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Stage 3: Fuel growth of blog subscribers.

Every marketer launching a new blog makes the same first mistake: We instantly optimize for leads.  

We see all the stats on how blogs can generate more leads. We feel pressure from executive management to prove the ROI of blogging. We crave immediate satisfaction of every post we publish. But here's the thing: The goal of a new blog is growing email subscribers first, NOT leads.

Now, I'm not saying your blog can't be a power source for generating leads - it absolutely can (and should) be. But building a blogging machine means building an audience to funnel through that machine first.  

That's where the importance of email subscribers come in.   

Our blog email subscribers are the people who have opted-in to receive our blog posts through email updates.  When we first launched the Sidekick Blog, our first OKR (Objective Key Result) was to generate blog subscribers. Why? Because when we publish a new post, that post gets emailed to those subscribers, who in return promote it, bringing in a wider audience of new people. Looking at the Sidekick Blog today, nearly 77% of all views to our blog posts come from these email subscribers. [Click to Tweet]

HubSpot's Blog machine is built the same way.  

Before joining the Sidekick Team at HubSpot, I worked on HubSpot's core content marketing team. When looking at any of our posts on the Marketing Blog, we noticed that roughly 70% of all first week views to HubSpot blog posts came from our growing list of email subscribers. [Click to Tweet]


And when you zoom out of the post's first week of publishing, and look at it's traffic month-over-month, you'll notice that the majority of the traffic for this post is now coming from organic traffic.


Think about it: The larger the initial audience you send your content to, the greater the opportunities to validate to Google that this post is relevant. By having a set number of people reading the post, you're giving Google actual cues of your content's value.  

So, you could start a blog with the sole intention of generating leads. But then every post you publish is a game - which posts will succeed, which won't? You end up comparing a post with 5 views to a post with 30 views, thinking that the latter is better because the internet somehow sent it more attention. 


But the internet is a black hole. There are far, far too many factors that go into why certain posts get noticed, and some don't.  Or, you could start a blog by first building an email subscriber base.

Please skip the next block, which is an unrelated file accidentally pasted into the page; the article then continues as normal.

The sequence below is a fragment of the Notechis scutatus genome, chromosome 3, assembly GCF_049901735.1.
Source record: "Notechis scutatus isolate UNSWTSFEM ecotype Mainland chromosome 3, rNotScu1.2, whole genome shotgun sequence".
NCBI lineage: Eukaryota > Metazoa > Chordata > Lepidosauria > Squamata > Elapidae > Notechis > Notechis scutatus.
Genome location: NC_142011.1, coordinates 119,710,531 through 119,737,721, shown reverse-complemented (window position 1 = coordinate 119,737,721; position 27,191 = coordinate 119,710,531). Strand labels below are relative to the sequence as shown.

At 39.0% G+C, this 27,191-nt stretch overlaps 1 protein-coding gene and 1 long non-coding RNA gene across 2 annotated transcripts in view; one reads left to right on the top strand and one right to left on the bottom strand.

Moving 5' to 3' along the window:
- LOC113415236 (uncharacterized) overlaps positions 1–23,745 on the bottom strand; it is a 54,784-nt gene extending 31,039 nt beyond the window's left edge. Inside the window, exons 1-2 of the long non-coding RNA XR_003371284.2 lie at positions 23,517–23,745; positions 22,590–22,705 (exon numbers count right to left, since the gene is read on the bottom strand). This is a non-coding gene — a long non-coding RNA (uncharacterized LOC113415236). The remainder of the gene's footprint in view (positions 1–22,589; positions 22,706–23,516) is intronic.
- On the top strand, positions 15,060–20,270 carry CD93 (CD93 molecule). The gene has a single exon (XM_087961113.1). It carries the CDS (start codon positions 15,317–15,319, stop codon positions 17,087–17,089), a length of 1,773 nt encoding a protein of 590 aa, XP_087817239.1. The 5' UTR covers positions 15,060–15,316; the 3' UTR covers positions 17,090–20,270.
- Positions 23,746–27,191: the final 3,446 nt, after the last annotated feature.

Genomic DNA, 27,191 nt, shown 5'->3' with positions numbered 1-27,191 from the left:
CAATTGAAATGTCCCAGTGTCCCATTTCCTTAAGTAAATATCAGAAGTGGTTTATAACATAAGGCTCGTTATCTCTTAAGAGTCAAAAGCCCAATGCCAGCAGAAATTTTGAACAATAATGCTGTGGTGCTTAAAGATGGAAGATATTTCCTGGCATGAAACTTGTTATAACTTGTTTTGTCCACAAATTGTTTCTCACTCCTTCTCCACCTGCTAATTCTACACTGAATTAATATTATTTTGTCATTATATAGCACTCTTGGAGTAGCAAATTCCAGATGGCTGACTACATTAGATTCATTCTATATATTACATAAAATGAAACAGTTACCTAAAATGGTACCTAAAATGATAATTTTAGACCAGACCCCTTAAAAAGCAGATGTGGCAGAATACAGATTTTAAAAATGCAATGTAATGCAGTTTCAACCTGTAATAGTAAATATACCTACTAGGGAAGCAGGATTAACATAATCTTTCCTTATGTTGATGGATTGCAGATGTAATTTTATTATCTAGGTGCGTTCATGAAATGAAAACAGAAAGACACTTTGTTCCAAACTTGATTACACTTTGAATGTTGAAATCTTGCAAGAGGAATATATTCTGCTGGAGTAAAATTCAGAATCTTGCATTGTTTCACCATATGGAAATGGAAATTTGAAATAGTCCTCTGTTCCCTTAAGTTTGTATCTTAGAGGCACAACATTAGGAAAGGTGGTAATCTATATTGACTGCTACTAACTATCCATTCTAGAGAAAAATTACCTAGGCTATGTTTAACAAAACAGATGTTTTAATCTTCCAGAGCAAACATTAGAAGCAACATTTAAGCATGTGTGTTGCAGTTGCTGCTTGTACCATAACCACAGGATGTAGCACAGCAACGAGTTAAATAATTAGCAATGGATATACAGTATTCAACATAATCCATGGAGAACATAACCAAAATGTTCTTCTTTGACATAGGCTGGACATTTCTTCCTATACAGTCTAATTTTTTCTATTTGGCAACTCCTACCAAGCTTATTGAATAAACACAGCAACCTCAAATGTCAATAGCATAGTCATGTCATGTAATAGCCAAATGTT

Growing an email subscriber base guarantees you some level of success for every post you publish. Let's say you grow to 200 email subscribers. Overtime you see that roughly 18% of your subscribers see your new posts on the day of publish. That ensures that every single post you publish will garner at least 36 views. That is now your accepted base level of success for any post your publish. It's not a publish and pray-someone-notices game.  

From there, these 36 engaged readers will share the post beyond your current subscribers through tweets, email forwards, etc., helping you capture even more new visitors. As your blog gets shared, some posts may remain at 36 views, some may blow past 100 views. But at least now you can accurately assess what content you publish is better than others, because you know that your core audience has helped decipher what is and isn't interesting. 


If you optimize for leads right out of the gate, you'll never build your audience, which means your content traffic will always remain flat or grow linearly rather than exponentially.  

By focusing your blog strategy on generating subscribers before leads, you're setting up your business for long-term growth. You're allowing yourself to build a core audience that will build a machine that can consistently attract visitors and convert them into leads. Your blog simply can't generate leads if it doesn't have a consistently growing audience to convert.

So how do you generate blog subscribers? 

By now you hopefully understand why blog subscribers are so critical to blog growth. When you first start a blog, a simple growth tactic is merely inviting people to read it - genius, right?

But before we can send out these email invitations, we have to ensure we have a crisp message for why our blog is different than others - this is where the audience research from stage one comes into play once more. Ask yourself:

  • Can you describe your blog in one sentence?
  • Would your researched persona read it?



We sent email invitations to three cohorts of people:

1. Content Contacts: Anyone who discovered our other content through forms on landing pages.